I turned on the radio, we didn't have television service. In fact, I didn't see any footage until 2 days later, when I went to the gym. Until then, the news I got was from the radio. I heard the audio footage of people screaming and running. I heard them telling us that all planes were grounded because we didn't know how many had been or would be hijacked. I heard people sobbing, wondering where and how missing family members were. I heard about local blood drives, emergency blood drives, to get blood to people that were going to need it. This was something I could do, to help from thousands of miles away. I had donated blood in the past, I wanted to do something, and this is what I could do. I heard a location on a street that I knew, so I headed there. The line was backed up, it would be a few hours before I could donate, if it would be that day at all. I made an appointment to come back the next day.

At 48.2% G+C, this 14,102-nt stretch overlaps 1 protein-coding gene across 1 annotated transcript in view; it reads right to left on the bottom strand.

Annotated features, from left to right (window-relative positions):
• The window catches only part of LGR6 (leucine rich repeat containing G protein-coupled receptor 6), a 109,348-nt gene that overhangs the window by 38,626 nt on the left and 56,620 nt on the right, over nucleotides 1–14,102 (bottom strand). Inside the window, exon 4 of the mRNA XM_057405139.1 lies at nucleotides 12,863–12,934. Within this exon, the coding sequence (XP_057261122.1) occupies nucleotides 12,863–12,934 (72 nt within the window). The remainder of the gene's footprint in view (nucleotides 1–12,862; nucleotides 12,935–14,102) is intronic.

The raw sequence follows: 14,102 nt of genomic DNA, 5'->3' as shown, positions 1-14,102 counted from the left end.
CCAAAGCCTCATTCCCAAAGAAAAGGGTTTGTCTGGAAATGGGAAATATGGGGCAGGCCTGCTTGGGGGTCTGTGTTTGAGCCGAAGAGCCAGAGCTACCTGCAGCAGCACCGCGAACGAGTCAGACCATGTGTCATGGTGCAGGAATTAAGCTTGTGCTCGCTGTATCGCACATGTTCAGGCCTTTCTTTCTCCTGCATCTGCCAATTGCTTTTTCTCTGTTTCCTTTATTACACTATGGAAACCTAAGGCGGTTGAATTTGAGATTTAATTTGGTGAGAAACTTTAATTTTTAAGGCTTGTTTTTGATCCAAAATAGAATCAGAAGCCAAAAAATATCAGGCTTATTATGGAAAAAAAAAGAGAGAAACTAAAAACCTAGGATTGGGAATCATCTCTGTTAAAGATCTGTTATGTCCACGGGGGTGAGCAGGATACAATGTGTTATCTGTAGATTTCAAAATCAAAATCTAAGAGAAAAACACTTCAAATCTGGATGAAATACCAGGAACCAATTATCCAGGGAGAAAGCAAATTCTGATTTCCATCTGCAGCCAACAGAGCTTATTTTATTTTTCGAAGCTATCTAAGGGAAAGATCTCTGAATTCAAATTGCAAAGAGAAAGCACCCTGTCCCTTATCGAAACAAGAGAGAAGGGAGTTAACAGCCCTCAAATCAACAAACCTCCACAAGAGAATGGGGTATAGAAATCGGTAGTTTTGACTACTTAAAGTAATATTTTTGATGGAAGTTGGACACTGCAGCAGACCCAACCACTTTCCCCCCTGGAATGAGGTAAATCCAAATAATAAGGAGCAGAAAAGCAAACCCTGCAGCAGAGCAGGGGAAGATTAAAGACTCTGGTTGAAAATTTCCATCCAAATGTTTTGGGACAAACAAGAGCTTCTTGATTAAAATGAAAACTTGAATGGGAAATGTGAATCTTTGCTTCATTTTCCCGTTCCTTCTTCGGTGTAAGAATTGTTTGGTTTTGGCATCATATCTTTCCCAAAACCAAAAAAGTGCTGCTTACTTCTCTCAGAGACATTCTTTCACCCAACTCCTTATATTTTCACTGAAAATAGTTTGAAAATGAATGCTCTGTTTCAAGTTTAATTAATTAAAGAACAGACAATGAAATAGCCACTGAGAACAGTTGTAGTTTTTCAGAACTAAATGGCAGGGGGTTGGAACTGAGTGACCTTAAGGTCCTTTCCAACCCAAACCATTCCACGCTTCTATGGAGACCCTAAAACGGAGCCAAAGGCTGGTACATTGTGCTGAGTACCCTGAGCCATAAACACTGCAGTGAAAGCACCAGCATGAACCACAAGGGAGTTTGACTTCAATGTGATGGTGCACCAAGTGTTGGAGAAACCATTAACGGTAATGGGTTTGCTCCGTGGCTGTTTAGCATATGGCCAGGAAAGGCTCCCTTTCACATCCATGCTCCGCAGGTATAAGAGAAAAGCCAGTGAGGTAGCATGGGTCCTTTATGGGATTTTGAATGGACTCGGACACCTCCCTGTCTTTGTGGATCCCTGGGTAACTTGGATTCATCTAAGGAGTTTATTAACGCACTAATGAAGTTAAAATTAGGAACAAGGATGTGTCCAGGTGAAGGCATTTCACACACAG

My parents and my sister were still traveling home from my wedding. They had a cell phone. I had tried to get in contact with them for hours. If anyone remembers, cell service didn't work very well that day. I can understand why, everyone trying to make sure their loved ones were accounted for. When I finally got through, they were really close to Chicago, IL. When my parents travel, they don't listen to the radio. They talk and enjoy the scenery and the drive. Sometimes the radio will come on, but it is usually later in the day, but it hadn't been on at all that day. I told them what was going on. I could hear the disbelief and shock in the voices as Mom told my dad and sister. We hung up and they continued their drive. The next day when they had to return their rental car, it wasn't an easy task. Since they had rented it from an airport and the airports were closed. I guess that it took a while to figure out what they should do with this car. It did get taken care of.